SINGAPORE - He was an avid football player and ran marathons. But a shock diagnosis of kidney failure at the age of 18 put an end to Mr Muhammad Izzad Aman’s sporting dreams.
His energy levels cratered, he had fever often and constantly felt short of breath. Not only did he have to drop all sports activities, he also gave up his ambition of becoming an interior designer.
“I was really depressed,” he said. “I couldn’t do much, and I was thrown into a lifestyle that I was not familiar with.”
Kidney failure is the fifth and final stage of chronic kidney disease, where the kidneys are severely damaged and unable to filter waste from the blood. There is no cure, but the condition can be managed by dialysis.
Since his diagnosis, Mr Izzad has been receiving dialysis thrice a week for 11 years.
At 30, he is one of the youngest among 118 patients at the Tay Choon Hye–NKF Dialysis Centre, who are on average 65 years old.
More than 300,000 people in Singapore suffer from chronic kidney disease. More may be undiagnosed, as the disease has no obvious symptoms until the final stage.
The National Kidney Foundation (NKF), which has 40 dialysis centres islandwide, supports more than 5,400 of the over 9,000 dialysis patients in Singapore.
While dialysis can cost more than $2,000 per month without subsidies, 77 per cent of NKF patients pay between zero and $50.
NKF’s Whampoa centre was set up with SUTL founder Tay Choon Hye’s $5 million donation in 1999. SUTL, which started out as a ship chandelling and duty-free supply trading company in 1968, is now a leisure and lifestyle business. It owns the ONE°15 Marina brand, as well as owns and operates marinas around the world.
Mr Tay himself had kidney failure and died in 2002.
His son Arthur Tay, who is SUTL’s chief executive, continued his father’s legacy by donating $300,000 over the years to NKF. He gave another $275,000 on Feb 24, on SUTL’s 55th year.
Mr Tay told The Straits Times: “It was natural for me to continue my father’s charity efforts to NKF.”
He said his father was a man of few words who seldom complained, despite his illness.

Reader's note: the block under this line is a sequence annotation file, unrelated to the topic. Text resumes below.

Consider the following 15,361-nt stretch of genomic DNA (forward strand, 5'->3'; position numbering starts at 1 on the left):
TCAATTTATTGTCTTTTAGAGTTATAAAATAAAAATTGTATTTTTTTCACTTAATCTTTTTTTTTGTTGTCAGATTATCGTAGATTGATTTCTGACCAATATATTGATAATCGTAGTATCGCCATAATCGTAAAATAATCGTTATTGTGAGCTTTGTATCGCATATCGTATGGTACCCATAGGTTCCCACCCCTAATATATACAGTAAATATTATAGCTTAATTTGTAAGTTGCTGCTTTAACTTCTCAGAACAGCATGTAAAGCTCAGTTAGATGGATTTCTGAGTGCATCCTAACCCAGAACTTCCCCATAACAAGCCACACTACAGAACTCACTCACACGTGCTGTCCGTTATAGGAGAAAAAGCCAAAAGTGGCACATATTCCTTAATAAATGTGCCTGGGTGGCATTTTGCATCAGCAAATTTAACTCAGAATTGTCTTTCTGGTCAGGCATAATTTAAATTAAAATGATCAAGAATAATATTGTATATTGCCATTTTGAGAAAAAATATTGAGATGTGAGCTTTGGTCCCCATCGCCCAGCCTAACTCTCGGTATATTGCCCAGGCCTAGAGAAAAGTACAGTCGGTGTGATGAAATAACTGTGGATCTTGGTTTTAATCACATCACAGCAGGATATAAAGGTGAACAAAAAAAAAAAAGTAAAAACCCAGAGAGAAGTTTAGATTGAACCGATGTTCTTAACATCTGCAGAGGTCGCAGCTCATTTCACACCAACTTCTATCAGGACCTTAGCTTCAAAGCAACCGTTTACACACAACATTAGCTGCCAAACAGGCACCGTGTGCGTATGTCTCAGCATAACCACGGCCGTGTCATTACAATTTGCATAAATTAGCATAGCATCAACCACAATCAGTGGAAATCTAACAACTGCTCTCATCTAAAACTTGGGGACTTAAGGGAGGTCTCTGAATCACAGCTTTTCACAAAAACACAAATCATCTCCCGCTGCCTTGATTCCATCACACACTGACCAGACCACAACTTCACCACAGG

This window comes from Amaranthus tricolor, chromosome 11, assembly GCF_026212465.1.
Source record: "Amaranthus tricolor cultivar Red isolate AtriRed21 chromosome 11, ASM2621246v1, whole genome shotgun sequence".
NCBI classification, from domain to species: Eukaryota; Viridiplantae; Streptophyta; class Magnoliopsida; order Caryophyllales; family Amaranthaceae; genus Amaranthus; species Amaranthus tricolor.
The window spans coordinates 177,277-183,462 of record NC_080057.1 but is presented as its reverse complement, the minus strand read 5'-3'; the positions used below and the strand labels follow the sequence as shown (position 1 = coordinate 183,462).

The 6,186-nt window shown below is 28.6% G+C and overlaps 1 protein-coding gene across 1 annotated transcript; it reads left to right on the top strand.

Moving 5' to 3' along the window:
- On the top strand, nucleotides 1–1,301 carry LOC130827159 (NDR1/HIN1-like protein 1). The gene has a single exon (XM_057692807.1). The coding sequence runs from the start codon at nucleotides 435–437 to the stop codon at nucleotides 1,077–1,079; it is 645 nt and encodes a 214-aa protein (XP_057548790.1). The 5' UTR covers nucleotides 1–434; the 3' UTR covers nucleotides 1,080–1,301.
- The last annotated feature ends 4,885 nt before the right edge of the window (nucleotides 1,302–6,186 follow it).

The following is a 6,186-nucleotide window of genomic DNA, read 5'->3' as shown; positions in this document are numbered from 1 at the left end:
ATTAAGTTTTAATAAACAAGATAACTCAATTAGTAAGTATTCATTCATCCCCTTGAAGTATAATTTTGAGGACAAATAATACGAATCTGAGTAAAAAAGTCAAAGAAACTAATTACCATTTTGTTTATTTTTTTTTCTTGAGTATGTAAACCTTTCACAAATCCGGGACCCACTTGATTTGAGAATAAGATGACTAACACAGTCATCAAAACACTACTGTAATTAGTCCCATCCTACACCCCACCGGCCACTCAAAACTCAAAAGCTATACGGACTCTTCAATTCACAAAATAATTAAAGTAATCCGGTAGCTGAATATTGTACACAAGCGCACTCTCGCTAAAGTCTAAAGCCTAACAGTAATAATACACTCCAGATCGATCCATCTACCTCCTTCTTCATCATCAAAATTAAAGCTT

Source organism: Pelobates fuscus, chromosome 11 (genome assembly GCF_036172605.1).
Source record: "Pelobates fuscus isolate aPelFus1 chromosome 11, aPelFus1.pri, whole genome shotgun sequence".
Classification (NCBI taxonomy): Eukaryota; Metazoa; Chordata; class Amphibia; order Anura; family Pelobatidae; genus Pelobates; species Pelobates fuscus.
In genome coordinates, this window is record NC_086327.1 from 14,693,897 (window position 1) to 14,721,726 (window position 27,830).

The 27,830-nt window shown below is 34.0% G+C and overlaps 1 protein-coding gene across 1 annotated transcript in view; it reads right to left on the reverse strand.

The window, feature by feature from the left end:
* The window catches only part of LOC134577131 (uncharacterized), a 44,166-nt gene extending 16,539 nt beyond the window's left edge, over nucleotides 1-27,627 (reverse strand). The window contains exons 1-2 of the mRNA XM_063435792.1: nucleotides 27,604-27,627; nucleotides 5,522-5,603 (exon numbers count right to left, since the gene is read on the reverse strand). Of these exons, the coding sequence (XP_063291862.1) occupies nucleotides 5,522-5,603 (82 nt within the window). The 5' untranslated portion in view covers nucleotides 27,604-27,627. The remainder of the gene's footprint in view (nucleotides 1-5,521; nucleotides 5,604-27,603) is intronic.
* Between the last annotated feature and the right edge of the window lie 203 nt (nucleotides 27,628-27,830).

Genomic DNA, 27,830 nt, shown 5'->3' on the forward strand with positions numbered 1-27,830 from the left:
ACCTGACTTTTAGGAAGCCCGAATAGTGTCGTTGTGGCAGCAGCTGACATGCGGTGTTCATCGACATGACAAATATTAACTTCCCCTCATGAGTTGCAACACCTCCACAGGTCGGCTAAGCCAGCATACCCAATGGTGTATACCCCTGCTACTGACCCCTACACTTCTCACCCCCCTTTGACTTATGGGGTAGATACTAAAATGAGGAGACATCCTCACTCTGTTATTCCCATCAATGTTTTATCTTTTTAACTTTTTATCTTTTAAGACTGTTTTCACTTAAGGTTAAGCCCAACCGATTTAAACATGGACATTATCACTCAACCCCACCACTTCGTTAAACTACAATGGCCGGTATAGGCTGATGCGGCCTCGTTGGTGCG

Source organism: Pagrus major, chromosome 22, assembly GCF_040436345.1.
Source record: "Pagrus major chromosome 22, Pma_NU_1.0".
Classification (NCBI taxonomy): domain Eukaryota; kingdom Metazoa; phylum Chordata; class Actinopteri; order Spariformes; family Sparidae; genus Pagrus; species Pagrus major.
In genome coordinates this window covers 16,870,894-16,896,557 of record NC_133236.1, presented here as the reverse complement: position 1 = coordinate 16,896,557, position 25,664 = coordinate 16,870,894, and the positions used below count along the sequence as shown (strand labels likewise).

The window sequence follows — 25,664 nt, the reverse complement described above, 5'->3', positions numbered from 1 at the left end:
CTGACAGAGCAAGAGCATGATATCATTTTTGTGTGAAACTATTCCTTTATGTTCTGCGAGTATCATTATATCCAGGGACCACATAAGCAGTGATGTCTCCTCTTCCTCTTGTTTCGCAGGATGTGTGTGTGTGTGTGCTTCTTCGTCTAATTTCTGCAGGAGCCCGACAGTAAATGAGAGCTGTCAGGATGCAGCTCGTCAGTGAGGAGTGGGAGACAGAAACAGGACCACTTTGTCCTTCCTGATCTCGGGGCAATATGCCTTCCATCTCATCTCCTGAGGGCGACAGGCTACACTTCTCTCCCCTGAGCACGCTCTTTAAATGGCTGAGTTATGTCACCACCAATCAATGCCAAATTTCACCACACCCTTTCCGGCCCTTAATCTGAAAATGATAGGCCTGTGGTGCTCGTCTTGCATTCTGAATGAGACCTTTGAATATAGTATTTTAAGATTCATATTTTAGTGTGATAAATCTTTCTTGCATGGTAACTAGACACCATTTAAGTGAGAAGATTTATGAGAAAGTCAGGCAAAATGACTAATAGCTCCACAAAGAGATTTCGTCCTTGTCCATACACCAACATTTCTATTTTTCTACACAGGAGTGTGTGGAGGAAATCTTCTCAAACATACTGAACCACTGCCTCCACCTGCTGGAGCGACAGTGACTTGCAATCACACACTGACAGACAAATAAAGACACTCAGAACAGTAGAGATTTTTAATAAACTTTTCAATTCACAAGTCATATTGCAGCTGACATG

He added that he also believes in paying it forward.
“My father taught me compassion – that because we have been blessed in business, we should give back. We should contribute if we can.”
As for Mr Izzad, he still has hopes of starting a family with his wife, Ms Nursharmin Zaman, whom he married in 2021.
Ms Nursharmin was his secondary school sweetheart. She motivated him to get his driving licence after his diagnosis, so he could work as a private-hire car driver.
“I can’t put it into words, she’s more than a partner to me,” he said. “Who will accept their other half with such a condition?”
Ms Nursharmin, who is 28 and works in data entry, accompanies her husband to his renal and rheumatoid appointments whenever she can.
Mr Izzad said: “Dialysis tires me out and sometimes I’ll have mood swings. My wife takes it in but doesn’t make a fuss. Only a few days after will I sincerely apologise to her. I don’t even know how she handles me.”
Like many dialysis patients, he hopes for a transplant as there is no cure for kidney failure.
The average wait time for a transplant from a deceased donor is 9½ years.
“Even though I know I’m not in the greatest condition, I know I’m living life in the best way possible,” Mr Izzad said.
“But if there is a future where I have a kidney for myself, who doesn’t want it? And of course, to start a family as well.”